Another local institution, Black Rabbit Kitchen and Bar in Cromwell serves up comfort food with exceptional flavours and close ties to the region. Chef Matt Crimp runs the kitchen, and has garnered a strong reputation among locals. His famous rabbit pie won the ‘Judges Award’ in the 2019 Eat.Taste.Central Pie Challenge.
Rabbit is sourced locally and the herbs from a grower nearby, says Crimp, who believes the freshness and quality of ingredients in Central Otago is unlike anywhere else. Like many of the other eateries around, here at Black Rabbit the bond between producer and chef is strong. Crimp even adopts a barter system with some of his producers. “I give them a pie and they give me plums, nectarines and apricots,” says Crimp.
For those wanting to learn how to cook with these wonderful local ingredients, Steph Peirce has a wealth of knowledge to share. Her business Local & Friday is a food concept born out of the pandemic lockdown.
A chef, health nut and self-described “dinner party extraordinaire”, Peirce opens her Roxburgh shop every Friday, offering a selection of delicious, seasonal foods, including homemade breads, sweet treats and her famous salads.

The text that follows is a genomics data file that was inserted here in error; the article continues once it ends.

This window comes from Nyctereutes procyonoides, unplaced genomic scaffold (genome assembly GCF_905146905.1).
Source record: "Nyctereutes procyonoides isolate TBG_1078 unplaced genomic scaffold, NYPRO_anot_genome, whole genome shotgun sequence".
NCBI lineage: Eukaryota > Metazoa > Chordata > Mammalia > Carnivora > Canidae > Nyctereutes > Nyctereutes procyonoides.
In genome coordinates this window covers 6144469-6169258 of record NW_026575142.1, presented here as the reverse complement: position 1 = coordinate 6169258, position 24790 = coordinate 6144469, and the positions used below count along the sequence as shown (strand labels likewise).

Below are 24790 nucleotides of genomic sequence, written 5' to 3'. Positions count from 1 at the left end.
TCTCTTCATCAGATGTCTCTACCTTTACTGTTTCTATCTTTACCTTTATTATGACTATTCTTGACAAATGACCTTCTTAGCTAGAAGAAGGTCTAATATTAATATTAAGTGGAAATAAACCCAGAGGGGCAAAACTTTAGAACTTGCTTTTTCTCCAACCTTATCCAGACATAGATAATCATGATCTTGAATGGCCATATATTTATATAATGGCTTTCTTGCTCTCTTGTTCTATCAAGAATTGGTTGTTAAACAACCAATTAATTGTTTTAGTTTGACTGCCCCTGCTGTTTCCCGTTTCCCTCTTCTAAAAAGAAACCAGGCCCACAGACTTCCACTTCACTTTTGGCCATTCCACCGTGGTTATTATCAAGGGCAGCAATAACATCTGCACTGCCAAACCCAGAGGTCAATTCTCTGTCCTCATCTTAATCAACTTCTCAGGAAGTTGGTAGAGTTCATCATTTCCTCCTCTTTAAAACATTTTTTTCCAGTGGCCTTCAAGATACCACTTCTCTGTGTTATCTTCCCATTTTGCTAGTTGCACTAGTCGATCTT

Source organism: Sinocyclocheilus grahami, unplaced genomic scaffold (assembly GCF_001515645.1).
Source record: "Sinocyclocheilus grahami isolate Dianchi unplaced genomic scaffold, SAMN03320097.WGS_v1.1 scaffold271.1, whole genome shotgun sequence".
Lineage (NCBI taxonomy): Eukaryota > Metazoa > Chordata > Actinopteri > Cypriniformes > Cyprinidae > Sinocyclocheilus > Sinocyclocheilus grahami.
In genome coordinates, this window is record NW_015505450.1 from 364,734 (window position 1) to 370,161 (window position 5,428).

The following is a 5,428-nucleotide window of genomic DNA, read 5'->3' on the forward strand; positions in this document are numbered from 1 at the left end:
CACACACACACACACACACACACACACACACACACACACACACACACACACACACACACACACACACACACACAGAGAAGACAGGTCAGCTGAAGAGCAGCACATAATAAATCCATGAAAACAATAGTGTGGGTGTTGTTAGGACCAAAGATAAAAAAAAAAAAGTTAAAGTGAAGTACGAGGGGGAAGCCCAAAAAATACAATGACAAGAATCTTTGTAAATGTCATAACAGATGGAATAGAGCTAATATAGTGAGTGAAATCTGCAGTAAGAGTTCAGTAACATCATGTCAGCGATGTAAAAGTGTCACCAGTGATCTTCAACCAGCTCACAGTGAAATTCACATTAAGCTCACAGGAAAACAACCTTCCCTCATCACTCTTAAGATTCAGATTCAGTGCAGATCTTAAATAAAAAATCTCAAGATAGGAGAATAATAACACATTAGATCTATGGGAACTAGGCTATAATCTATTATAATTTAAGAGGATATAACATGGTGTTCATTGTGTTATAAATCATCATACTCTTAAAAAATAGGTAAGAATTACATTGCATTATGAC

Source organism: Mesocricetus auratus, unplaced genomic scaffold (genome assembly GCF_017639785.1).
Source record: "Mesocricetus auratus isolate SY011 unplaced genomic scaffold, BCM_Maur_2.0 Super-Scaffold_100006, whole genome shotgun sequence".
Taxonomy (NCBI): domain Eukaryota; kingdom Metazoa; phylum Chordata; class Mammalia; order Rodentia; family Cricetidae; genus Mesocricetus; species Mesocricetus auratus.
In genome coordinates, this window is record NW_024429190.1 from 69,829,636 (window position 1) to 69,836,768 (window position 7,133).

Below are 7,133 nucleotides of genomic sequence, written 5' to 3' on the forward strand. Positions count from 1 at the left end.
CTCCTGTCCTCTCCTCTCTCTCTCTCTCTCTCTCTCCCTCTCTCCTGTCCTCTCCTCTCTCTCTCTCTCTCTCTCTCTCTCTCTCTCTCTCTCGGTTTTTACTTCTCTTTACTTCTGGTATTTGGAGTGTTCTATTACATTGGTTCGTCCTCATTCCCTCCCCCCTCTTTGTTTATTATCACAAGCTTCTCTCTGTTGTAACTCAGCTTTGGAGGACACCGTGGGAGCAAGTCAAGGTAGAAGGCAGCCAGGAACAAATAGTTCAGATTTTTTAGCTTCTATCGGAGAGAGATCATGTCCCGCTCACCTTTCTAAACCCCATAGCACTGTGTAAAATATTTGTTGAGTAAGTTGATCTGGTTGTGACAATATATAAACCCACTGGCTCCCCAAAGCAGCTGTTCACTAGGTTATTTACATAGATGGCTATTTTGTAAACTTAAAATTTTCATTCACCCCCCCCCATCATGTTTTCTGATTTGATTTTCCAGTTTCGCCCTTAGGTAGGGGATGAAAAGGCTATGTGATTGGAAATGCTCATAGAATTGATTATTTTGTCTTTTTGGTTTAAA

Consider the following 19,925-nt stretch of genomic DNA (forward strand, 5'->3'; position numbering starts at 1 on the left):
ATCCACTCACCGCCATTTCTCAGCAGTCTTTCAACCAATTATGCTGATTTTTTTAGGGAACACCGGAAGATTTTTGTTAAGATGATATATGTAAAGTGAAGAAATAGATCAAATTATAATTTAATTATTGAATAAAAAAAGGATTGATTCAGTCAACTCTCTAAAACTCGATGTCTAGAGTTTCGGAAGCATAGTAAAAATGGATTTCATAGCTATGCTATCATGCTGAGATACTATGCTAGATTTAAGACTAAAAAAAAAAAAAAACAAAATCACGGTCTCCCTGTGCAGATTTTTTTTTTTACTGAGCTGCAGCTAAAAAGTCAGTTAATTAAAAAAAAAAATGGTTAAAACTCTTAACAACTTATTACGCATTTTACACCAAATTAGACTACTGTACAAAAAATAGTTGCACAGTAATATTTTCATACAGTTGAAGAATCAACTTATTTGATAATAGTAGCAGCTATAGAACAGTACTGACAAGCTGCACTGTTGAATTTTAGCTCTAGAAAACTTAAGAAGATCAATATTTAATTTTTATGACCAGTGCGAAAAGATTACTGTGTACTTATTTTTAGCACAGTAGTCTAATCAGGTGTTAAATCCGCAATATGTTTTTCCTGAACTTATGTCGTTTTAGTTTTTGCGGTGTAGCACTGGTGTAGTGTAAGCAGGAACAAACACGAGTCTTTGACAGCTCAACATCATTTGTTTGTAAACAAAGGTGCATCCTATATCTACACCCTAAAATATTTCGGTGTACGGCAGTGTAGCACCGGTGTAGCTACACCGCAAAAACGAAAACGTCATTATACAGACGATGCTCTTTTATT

She also offers catering, private dining and cooking demonstrations where she shares her love for the seasonal variety of produce at her doorstep. “I grew up 15 minutes down the road from Roxburgh on an orchard eating wholefoods,” says Peirce.
“Central Otago is wonderful because we truly get all four seasons. So in each season, we can produce such great things. Summer is hot so we have this big fruit bowl and in winter, we get into really nice vegetables and start slow-cooking. We’re really lucky that we can eat very close to home.”
Eat and explore
Central Otago’s annual culinary event celebrates the region’s food and wine from 24 September to 26 October, 2021. eattastecentral.co.nz
Cloudy Bay’s Culinary Club
Head along to The Cloudy Bay Shed for their Culinary Club dinner series, starting from the end of July. In collaboration with chefs from around NZ, the intimate dinners celebrate beautiful food and wine, including Cloudy Bay’s premium pinot noir, Te Wahi. [email protected]